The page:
According to Dr. Timothy Hanna, owner of Hanna Ankle and Foot, there are two kinds of doctors in the world. The first kind keeps a strict schedule, and is always on time. This likely means that when they enter an exam room to see a patient they have a stopwatch, and when the allotted number of minutes are up, they walk out to see the next patient. The second kind of doctor makes sure all of their patients’ questions are answered, even if it means spending more time than expected. Hanna understands that all patients have different expectations for physician visits, which is why he is clear about being the second type of doctor.
“If someone breaks their ankle, they can’t work,” Hanna says. “They can’t take care of their kids. They can’t drive. Their whole life is completely flipped upside down. Sometimes those conversations take more time.”
Hanna treats his patients with kindness and respect, making sure he properly communicates each step of the treatment process.
“If a patient misunderstands something I say, it could negatively affect their recovery,” he says. “For instance, if I tell a patient to start putting weight on their foot and do range-of-motion exercises over the next four weeks, if they come back to my office still on crutches because they thought I’d said not to put weight on it, they would have built up scar tissue, developed muscle atrophy, etcetera, which will lead to suboptimal results.”
Hanna has even recruited his French bulldog, Gus, to act as nurse and playmate. Hanna recently had a patient who was complaining about a long wait. Gus kept her company, and after ten minutes of petting and snuggling the puppy, she told Hanna, “I’m glad to see you, but Gus has already made me feel so much better.”
Gus also helps out with patients who are apprehensive about certain therapies. For instance, Hanna had a patient who battled plantar fasciitis for three years, and was unable to get relief because she was too scared to get a steroid injection. One day the staff set Gus on her lap. With her focus shifted to something puffy rather than pointy, Hanna administered the shots with ease.
Hanna, who has been practicing in Louisville since 2014, opened Hanna Ankle and Foot in August of 2018. When he did so, he was advised by his peers that in order to turn a profit, he should rent a small, cheap space, buy a used X-ray machine, and purchase low-level ultrasound equipment, which he could slowly pay off over time.
“I took every single piece of advice and threw it out the window,” says Hanna, who instead secured a beautiful office located in the middle of the city.
He then bought state-of-the-art equipment and technology. For instance, a three-dimensional scanner on an iPad allows him to make necessary modifications to insoles. Hanna also purchased an air filtering device two years ago in an attempt to provide the most sterile clinic atmosphere possible. The machine purifies the air of nearly all contaminants, including viruses. His office remains the sole practice of its kind in the region with such a device. Dr. Hanna stressed that his facility can do just about anything an ER can do for foot and ankle injuries, which reduces waiting time and money spent. “We are a convenient option for those looking to be seen soon and avoid the ER,” he said.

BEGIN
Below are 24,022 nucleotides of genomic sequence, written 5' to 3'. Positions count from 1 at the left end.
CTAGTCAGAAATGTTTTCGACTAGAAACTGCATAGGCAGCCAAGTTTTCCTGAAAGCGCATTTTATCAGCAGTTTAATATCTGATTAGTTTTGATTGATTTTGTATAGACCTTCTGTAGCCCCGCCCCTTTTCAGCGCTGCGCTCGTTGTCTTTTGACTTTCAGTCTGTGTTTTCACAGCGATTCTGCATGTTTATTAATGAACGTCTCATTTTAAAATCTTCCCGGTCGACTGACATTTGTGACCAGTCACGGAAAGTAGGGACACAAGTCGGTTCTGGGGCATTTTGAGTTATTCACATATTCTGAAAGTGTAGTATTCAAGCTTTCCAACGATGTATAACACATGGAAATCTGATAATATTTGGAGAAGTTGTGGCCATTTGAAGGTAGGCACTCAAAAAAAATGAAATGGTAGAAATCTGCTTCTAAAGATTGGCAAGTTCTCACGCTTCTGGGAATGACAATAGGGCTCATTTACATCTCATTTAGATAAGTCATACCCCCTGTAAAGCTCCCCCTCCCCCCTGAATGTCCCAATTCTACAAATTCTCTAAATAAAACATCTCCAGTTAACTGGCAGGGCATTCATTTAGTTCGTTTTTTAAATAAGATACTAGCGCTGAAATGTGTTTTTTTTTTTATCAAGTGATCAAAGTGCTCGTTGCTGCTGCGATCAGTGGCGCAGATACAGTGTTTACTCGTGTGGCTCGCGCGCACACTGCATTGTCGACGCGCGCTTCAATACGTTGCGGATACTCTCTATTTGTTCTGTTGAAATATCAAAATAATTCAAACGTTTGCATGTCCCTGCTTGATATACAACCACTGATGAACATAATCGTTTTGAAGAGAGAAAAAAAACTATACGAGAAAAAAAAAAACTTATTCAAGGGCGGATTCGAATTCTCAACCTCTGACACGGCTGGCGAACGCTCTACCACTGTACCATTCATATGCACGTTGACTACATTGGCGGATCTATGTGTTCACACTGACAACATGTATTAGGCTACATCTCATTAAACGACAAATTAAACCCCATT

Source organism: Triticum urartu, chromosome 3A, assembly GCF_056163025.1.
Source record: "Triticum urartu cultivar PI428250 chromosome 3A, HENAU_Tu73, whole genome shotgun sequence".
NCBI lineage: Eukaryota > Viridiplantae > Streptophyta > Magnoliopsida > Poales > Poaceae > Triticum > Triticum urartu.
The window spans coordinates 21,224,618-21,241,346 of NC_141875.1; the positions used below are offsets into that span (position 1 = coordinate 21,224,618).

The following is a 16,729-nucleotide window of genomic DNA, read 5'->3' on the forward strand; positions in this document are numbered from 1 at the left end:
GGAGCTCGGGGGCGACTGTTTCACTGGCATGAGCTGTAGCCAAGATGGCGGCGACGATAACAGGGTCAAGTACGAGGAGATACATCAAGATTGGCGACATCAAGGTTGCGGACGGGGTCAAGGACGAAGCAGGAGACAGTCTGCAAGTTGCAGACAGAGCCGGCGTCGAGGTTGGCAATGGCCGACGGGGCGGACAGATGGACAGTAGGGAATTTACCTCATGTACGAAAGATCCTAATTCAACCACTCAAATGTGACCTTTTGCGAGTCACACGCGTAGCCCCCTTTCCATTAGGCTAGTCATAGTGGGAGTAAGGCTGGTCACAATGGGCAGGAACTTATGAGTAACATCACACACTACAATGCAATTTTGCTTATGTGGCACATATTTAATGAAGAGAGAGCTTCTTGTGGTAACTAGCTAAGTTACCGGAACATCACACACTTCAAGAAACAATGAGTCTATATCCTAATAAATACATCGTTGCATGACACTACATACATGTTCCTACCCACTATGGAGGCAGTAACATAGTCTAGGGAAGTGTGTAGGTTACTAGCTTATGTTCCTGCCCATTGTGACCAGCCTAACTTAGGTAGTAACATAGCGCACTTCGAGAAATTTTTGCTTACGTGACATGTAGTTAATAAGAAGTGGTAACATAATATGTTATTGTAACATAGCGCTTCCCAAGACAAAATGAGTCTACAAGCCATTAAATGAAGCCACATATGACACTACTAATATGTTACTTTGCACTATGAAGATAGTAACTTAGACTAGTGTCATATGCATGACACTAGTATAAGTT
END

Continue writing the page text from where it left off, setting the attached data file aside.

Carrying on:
“I didn’t expect a world pandemic, but it certainly seems like a genius idea in hindsight,” Hanna says. “My only goal has been and always will be to get my patients back on their feet as quickly as possible, in the most safe environment possible.”
Specializing in sports medicine, trauma, arthritis, and ligament and tendon repair, Hanna’s surgical techniques deliver excellent results, with ongoing attempts to limit incision sizes, time under anesthesia, recovery time, and risk to the patient. For example, an ankle joint can’t be fused, or else it might never move again. Hanna performs a minimally invasive procedure called a subchondroplasty that involves scoping the ankle and rebuilding the bone structure beneath the underlying arthritis.
“The patient has increased range of motion because I remove all of the interior impingement and spurring,” Hanna says.
The procedure allows for immediate weight bearing and range-of-motion activities.
“Many arthritic patients are told their options are limited to large surgeries, such as fusions that require months of non-weight bearing, huge risks, and loss of function of the joint,” Hanna says. “By scoping the ankle and rebuilding the arthritic bone, patients can be immediately weight bearing, with almost no incision, while we also increase range of motion by removing impingements and spurs.”
Dr. Hanna also specializes in a minimally invasive technique on fractures, which usually cuts patients’ recovery times nearly in half. The approach allows a much smaller incision, limiting the risk of infection and incision dehiscence, while also providing a much stronger construct that allows the patient to engage in range of motion and weight bearing much sooner. “My biggest challenge is finding patients who have given up because they don’t know what I do exists,” Dr. Hanna says.
“I’ve had patients who broke their ankles 35 years ago and have been walking around in pain ever since, who decline surgery due to risk and time required to heal,” Hanna says. “They have lost hope. Within days, many of these patients are in less pain than they have been in 35 years, with more motion then they thought possible. The results have been very rewarding.”
Hanna Ankle and Foot is located at 3901 Dutchmans Lane, Suite 104 in Louisville. For more information, give them a call at 502-365-1899 or visit them online at riseupankle.com.